Something you all may or may not know: I listen to every episode of Saving the Game after it releases. As the only regular host who has never done audio editing, if I don’t make a conscious effort to listen to the episodes after they’re released, I never get to hear them. Usually, that experience is just a nice refresher of an interesting conversation I had with some friends that happened to be recorded, but every now and then, I get hit with something like this: toward the end of our episode with Ken Hite, Ken asked a question in the segment about horror and Christianity that I didn’t actually answer. Fatigue took over and I wound up going on a rambling tangent, but the question was good enough that after listening to the final episode and facepalming for a few minutes, I decided that it still deserved an answer.
The question was: “Any times when you’ve been playing horror games and thinking ‘oh, that was a little close to the edge for me’?”
My answer back on the 2nd when we recorded was a long rambling monologue about using Christian tropes in horror, which completely missed the point of the question and also kind of cut my co-hosts off from that conversational road by the time it was over. (Sorry guys; I was not at my best that evening.)
The real answer is “Yes,” but the specific games weren’t ones which I had in mind at the time. The first example was in my friend Kevin’s Ravenloft game which I’ve referenced a number of times on the podcast. Why I didn’t remember it at the time of the recording is beyond me; Ravenloft is a horror setting, Branden brought Ravenloft up earlier in the podcast, and the Ravenloft game was one of my favorites of all time.
The point of the Ravenloft game was that the player characters were Dark Lords of Ravenloft that were getting second chances and didn’t remember; I was given Lord Soth to play (though I didn’t realize it until much later; Kevin’s GMing skills made that revelation alone a pretty unsettling turn of events). During one of the sessions where my PC finally came to grips with who and what he was, Kevin co-opted me to play him as the evil person he used to be, and he did some pretty dark and cruel things. Ultimately, the rest of the party broke him out of the cycle of replaying evil memories and he was a changed (if still flawed) person, but that was pretty unsettling.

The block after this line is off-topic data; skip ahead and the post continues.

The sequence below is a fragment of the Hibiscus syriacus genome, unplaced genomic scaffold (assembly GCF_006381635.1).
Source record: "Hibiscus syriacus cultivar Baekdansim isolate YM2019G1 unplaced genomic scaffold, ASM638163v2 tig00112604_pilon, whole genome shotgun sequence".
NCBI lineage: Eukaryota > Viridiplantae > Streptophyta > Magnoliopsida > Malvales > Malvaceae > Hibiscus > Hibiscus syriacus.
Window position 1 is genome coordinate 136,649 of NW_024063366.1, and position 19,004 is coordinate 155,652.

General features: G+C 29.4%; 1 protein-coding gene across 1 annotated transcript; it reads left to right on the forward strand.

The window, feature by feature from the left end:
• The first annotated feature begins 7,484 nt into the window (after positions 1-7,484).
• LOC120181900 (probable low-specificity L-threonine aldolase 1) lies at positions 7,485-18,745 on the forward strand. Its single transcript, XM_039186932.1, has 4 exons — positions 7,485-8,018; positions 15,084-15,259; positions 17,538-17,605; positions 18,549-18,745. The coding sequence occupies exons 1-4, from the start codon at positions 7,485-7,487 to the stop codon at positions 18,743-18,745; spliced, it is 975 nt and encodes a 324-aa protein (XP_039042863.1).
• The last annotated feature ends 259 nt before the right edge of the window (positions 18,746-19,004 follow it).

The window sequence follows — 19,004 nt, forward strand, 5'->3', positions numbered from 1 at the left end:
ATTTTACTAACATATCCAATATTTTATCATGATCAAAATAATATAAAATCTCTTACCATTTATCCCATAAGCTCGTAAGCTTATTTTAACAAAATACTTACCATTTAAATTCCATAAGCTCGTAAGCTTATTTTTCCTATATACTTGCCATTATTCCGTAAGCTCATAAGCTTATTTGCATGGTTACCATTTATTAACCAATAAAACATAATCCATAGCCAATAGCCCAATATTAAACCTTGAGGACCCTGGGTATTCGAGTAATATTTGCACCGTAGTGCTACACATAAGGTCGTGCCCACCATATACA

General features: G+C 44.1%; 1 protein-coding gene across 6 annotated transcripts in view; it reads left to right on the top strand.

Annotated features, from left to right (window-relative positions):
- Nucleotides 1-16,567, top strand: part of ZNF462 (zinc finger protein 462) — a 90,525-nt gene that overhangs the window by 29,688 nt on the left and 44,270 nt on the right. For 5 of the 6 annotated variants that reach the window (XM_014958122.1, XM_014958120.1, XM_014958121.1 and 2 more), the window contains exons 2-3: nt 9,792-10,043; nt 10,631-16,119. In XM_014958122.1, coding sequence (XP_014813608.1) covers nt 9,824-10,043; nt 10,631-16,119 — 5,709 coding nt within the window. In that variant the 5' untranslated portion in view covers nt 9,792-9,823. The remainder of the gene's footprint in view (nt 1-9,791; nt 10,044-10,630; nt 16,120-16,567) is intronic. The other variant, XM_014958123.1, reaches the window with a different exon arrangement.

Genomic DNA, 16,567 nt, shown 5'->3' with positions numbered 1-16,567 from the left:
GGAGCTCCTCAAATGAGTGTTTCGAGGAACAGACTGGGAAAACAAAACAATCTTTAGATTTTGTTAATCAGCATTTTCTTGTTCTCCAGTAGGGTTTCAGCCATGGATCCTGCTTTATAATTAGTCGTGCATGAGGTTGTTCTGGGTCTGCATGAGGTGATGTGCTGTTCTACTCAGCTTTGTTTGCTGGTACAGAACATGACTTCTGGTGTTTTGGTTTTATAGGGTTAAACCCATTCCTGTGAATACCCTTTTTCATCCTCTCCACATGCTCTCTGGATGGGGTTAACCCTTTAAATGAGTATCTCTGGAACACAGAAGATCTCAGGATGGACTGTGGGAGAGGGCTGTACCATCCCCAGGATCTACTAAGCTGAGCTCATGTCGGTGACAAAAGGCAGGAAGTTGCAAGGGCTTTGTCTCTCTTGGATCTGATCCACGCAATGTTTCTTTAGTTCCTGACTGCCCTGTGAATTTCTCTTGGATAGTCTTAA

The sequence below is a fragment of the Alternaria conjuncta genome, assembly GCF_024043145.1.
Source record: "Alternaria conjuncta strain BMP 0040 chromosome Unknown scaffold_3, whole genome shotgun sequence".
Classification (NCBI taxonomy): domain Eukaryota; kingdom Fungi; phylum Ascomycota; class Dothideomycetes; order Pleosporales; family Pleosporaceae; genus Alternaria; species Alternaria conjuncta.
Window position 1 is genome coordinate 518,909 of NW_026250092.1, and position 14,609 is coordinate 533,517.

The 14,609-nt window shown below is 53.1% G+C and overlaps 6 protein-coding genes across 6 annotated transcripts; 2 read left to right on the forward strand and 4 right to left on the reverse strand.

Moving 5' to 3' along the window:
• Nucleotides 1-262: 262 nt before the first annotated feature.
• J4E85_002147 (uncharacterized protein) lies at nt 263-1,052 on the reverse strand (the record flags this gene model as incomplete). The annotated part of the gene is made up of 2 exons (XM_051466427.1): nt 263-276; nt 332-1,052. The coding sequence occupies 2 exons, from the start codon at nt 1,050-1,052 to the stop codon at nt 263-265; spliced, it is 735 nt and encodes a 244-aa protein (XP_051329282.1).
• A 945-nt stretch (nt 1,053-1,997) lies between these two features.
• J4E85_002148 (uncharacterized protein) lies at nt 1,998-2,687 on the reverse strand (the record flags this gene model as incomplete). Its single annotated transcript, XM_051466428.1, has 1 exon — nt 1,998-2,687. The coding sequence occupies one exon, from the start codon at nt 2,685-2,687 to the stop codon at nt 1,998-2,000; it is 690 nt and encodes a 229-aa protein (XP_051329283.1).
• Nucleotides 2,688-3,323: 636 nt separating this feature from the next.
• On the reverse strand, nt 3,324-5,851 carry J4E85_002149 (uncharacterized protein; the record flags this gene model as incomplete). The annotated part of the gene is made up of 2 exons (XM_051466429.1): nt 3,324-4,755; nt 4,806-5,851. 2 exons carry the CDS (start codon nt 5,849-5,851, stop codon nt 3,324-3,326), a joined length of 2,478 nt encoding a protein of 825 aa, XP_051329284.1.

The second incident was at Fear the Con 7, in a con game of Ragnarok: Fate of the Norns. The story had us, a bunch of Viking warriors, fighting against some “servants of the White God” – Crusaders with the serial numbers filed off. The game didn’t hammer on present-day Christianity at all, and in fact portrayed the Crusader analogs as pretty nasty, awful people (which a lot of them were). But when the party tracked several of them down and slew them, I still felt weird about it.
And I think those incidents both point to the same thing: sometimes the stuff that makes you the most uncomfortable has the potential to teach you the most if you can take some time and think about it afterward. The Ravenloft game taught me that playing evil, monstrous player characters, even in the short-term, was going to hold the ugly parts of my own soul up in a way that I didn’t like; while there is some value in coming to grips with one’s own dark side, I wonder if, at some point, it’s just “feeding the bad wolf.” The Ragnarok game made confront some lingering “nationalism” over Christianity, which is something I still wonder about the lines with. There are pretty clear directives in scripture, particularly in the writings of Paul, to love each other in the church, but what do you do when a believer you have no way of influencing publicly espouses things you feel are wrong, or even downright despicable? What are the rules of engagement with co-religionists who have “snapped” and gone off the deep end in one way or another? And how do I react when the roles are flipped and someone confronts me? I don’t have those answers, and I wish I did. Sometimes when you get close to the line, you can see why, how, and what you need to do differently. And sometimes? It’s as murky as the mists of Ravenloft.